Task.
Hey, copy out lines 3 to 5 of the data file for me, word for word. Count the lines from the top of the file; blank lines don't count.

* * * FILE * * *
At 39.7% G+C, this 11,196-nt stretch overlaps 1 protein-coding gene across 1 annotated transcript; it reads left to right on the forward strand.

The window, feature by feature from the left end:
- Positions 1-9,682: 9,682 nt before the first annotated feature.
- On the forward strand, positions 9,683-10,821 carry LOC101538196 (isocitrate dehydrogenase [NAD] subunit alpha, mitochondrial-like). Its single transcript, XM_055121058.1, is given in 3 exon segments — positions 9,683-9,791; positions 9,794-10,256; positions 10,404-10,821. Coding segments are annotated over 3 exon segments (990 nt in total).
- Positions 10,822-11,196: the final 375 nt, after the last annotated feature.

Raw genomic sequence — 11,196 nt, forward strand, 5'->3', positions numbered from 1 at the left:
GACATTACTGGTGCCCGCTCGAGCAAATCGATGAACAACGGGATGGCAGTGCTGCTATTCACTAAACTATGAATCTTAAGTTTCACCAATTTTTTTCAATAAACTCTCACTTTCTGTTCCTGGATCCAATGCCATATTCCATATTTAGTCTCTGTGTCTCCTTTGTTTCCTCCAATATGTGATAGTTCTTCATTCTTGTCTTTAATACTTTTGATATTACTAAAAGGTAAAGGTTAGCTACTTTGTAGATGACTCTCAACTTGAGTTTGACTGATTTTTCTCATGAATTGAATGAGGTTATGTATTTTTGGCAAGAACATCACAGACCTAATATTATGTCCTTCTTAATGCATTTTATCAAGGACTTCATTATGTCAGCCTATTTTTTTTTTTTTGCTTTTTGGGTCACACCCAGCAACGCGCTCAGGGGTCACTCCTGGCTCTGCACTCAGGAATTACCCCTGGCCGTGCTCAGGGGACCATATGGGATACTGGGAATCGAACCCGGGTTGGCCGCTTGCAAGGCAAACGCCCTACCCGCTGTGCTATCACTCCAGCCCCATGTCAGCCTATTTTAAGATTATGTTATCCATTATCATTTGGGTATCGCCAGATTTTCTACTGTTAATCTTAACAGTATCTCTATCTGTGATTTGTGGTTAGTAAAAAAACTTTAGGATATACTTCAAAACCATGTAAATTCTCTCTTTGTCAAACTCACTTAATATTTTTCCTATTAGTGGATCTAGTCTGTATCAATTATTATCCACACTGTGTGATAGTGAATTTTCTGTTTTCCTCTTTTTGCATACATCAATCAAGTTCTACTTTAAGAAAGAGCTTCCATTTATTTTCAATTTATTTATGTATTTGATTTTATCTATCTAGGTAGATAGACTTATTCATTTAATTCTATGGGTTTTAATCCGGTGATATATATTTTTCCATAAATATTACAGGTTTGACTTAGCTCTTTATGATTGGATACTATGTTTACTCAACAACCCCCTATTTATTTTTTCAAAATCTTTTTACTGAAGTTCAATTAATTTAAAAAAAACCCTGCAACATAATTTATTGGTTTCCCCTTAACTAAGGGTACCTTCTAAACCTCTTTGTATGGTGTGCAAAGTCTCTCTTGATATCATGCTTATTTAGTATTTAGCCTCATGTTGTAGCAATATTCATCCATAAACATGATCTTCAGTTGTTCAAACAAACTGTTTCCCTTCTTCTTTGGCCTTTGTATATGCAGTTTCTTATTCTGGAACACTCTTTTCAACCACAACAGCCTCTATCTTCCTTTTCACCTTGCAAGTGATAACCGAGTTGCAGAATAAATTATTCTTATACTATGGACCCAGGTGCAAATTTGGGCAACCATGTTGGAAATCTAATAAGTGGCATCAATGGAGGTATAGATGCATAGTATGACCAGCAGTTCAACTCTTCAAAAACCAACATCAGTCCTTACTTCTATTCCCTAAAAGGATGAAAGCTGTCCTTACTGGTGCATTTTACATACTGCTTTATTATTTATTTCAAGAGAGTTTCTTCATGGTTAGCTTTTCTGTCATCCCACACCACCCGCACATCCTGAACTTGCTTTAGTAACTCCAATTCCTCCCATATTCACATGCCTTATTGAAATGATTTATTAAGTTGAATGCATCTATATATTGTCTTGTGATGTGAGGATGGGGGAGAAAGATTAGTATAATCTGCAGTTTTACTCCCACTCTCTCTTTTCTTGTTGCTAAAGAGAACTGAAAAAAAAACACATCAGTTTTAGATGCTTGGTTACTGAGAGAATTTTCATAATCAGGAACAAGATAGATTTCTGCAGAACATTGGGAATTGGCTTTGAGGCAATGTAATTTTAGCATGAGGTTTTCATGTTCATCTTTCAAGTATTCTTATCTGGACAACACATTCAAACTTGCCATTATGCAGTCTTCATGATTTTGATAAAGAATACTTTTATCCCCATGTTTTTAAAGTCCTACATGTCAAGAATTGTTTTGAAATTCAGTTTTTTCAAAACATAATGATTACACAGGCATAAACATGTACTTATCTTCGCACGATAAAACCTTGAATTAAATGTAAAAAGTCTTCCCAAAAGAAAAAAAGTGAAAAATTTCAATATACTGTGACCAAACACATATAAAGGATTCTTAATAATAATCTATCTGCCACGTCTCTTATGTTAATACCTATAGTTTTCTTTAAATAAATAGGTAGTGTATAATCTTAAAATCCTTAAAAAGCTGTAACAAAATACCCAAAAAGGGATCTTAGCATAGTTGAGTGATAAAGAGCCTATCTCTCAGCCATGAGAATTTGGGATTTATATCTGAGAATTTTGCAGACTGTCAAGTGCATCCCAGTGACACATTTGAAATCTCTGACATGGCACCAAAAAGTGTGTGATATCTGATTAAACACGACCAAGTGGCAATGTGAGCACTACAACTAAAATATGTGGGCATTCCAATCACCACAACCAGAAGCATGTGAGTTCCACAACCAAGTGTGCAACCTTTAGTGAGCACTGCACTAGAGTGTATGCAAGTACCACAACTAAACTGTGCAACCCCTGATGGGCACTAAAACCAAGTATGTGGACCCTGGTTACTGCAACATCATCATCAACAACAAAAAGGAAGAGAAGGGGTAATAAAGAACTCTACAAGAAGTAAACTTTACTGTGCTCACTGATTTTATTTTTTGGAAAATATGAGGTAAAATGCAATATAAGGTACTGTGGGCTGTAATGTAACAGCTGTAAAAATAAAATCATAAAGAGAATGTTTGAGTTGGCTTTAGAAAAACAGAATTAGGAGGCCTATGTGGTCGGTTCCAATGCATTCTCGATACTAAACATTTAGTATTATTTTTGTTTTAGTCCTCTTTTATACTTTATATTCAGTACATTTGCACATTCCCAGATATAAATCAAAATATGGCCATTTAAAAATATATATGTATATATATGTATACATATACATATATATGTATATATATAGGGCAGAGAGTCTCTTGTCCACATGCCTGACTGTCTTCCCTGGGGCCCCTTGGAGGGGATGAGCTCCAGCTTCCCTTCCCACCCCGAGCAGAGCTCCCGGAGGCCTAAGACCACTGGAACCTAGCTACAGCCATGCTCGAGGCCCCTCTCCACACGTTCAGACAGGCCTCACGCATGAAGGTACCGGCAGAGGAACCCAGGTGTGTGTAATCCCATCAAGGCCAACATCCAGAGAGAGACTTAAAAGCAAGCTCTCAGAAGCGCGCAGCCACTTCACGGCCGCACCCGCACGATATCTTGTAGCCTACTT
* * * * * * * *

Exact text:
- Positions 1-9,682: 9,682 nt before the first annotated feature.
- On the forward strand, positions 9,683-10,821 carry LOC101538196 (isocitrate dehydrogenase [NAD] subunit alpha, mitochondrial-like). Its single transcript, XM_055121058.1, is given in 3 exon segments — positions 9,683-9,791; positions 9,794-10,256; positions 10,404-10,821. Coding segments are annotated over 3 exon segments (990 nt in total).
- Positions 10,822-11,196: the final 375 nt, after the last annotated feature.